In my case, I had called a cable company (in a frantic of ditching my unlimited but soon to be limited DSL), but this too was a no go.  This particular cable company provides data cap just like others at 250 GB/month worth of bandwidth.  So, I said no thanks, because I don’t want to keep tab on how much bandwidth I’d use.  Obviously, these ISPs aren’t going to provide you a clear meter as electricity companies do on your usage of their services.  All I can see is that things are very murky when these ISPs can charge their customers base on the amount of bandwidth.  All customers want to know the exact amount of bandwidth they’re being charged for so they can avoid unknown hefty bills and be able to dispute about unfair charges!  If nobody care, well I do!

The rant continues… I was presented with a TV plan as I was on the phone with one of these ISPs, but I was mad as hell!  “Come on,” I said to myself, “I don’t want something as a TV plan.  Why would I want to have a TV plan when I rarely want to watch or be able to watch something on TV at my own designated time?  Netflix and similar services are the future.  TV is dead.  Anyway, thanks, but I’m not looking for a TV plan.  I’m looking for unlimited Internet where my data isn’t capping by a mysterious amount of GB!”  I told the operator no thanks, and I was more interested if they could offer unlimited Internet where there isn’t a data cap in place.

As how my search for a holy grail in term of unlimited Internet where data isn’t going to be capped ever, I think things aren’t looking so well.  It’s rather bleak!  I like to think that I’m being held hostage by my current ISP, because I can’t really find an alternative ISP that actually provides {real} unlimited Internet.  All I can say, when I do actually find such holy grail, I’ll not hesitate of jumping the ship in an instant.  Oh, I’ll be looking at my bill ever more scrutiny for I must know why am I paying so much for Internet, but yet I have such a nasty deal!

I hate being such a drama queen, but I can’t help it this time.  When we cannot use our devices to your heart’s content for unlimited data plans are the things of the past, it reminds me of how Roman Empire was torn apart slowly and eventually degraded into extinction just only so the Dark Ages/Middle Ages could flourish.  Ya, you can say my comparison is something of apple vs orange, but I say let there be unlimited Internet for real!  End of rant…

Canada Allows ISPs To Forgo Unlimited Internet Connection

According to my skimming at this article here, it seems the department that has the jurisdiction to regulate the use of Internet for Canada, CRTC, has decided to allow Canadian ISPs to forgo unlimited Internet plans.  Instead of just charging a flat monthly fee for an unlimited Internet connection as in USA, the Canadian ISPs are going to charge their customers a flat monthly fee for a limited Internet connection and to pay extra charges for extra bandwidths.  This could spell an Internet disaster for people in Canada, because the joy of streaming videos from YouTube, Netflix, and others are just not possible unless they are willing to pay for extra bandwidths.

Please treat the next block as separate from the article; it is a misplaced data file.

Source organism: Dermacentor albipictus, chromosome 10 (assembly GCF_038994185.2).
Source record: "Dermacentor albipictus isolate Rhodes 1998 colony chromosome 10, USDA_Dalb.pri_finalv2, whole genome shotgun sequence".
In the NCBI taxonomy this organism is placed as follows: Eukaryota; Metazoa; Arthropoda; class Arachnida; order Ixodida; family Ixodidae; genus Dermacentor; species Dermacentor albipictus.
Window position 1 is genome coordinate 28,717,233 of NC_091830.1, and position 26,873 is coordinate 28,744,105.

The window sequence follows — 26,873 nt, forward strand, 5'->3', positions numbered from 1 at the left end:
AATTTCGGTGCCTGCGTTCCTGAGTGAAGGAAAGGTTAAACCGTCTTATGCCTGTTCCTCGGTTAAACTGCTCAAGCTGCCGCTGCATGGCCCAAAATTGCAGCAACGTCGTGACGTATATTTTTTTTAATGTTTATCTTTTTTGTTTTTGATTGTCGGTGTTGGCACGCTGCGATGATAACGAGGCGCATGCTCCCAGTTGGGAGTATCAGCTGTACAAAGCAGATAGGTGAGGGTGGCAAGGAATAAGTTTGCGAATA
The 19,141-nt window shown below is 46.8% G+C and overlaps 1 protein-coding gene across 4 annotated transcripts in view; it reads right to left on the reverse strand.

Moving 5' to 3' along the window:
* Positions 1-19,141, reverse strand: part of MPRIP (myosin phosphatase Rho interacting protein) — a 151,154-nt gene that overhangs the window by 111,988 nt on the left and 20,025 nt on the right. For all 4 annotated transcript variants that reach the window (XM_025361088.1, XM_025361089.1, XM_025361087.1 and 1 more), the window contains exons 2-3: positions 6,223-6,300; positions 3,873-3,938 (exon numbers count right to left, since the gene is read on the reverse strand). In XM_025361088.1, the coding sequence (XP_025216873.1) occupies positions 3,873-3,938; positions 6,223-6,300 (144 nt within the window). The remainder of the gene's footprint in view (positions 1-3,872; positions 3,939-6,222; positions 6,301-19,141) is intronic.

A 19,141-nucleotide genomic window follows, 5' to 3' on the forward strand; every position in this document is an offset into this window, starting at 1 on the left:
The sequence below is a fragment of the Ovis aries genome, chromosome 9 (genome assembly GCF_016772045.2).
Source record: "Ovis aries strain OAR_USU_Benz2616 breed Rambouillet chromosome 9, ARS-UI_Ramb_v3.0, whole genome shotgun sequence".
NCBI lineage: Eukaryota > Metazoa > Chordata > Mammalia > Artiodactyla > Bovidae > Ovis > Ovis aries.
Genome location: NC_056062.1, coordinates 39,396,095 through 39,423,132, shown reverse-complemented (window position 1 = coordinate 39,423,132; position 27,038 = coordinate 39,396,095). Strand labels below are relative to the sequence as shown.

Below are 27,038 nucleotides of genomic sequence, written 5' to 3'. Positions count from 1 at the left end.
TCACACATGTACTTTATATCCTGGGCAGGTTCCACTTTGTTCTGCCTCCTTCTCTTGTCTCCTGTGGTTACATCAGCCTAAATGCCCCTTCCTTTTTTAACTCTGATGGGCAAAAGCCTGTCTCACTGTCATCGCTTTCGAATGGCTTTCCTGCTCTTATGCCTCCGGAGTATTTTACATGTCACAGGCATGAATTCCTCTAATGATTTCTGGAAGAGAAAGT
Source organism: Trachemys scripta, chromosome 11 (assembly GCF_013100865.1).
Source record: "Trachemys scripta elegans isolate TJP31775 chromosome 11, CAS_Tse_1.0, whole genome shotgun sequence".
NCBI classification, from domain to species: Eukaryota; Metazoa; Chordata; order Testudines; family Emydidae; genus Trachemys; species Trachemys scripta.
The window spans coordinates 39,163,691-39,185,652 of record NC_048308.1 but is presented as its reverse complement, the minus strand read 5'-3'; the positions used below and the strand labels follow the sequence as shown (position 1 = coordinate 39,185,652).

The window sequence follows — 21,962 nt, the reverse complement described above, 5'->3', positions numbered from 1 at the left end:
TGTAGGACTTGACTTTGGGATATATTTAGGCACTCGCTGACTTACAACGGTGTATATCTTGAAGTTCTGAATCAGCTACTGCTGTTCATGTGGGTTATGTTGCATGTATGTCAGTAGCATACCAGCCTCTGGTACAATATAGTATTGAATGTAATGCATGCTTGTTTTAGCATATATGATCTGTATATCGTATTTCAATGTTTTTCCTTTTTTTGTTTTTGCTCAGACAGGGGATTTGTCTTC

Canadian ISPs are lowering the data caps.  For an instant, the article suggests that a small ISP has lowered the data cap from 200 GB/month to 25 GB/month.  CRTC also mandates customers to pay CAD$1.90 for each GB of extra bandwidth.  Talking about one has to pull out a spreadsheet and record how much bandwidth one uses each day so one doesn’t have to face the monster bill at the end of the month.

Future innovations for Canadian Internet industry are going to be hindered by CRTC’s decision, because it’s possible that Canadian ISPs tempt to charge their customers more.  Furthermore, innovations/ventures similarly to companies such as Netflix will no longer be that profitable, because the Canadians may less likely to sign up with such services for they have to worry about the lacks of bandwidths.  Streaming movies in HD as much as you like isn’t appealing in such environment!  People aren’t just streaming movies, they may also download apps for their computers (i.e., Macbook Pro and the likes), play games online, host a website from home, listen to radios over the web (i.e., last.fm), and so on.  Any of those activities I had described could cost Internet users a lot of bandwidths and consequently a lot of money for extra bandwidths.

In summary, some Canadians will be jealous of the people who are lucky to have unlimited Internet connection plans.  Internet businesses that operate within Canada will have to adapt to the environment where Internet users will be on guard of how much bandwidths they’re spending.  If you’re a Canadian, what do you think about this?  If you’re living inside USA, do you favor your ISP to charge you more for bandwidths?

Source: http://www.crunchgear.com/2011/02/01/usage-based-billing-hits-canada-say-goodbye-to-internet-innovation/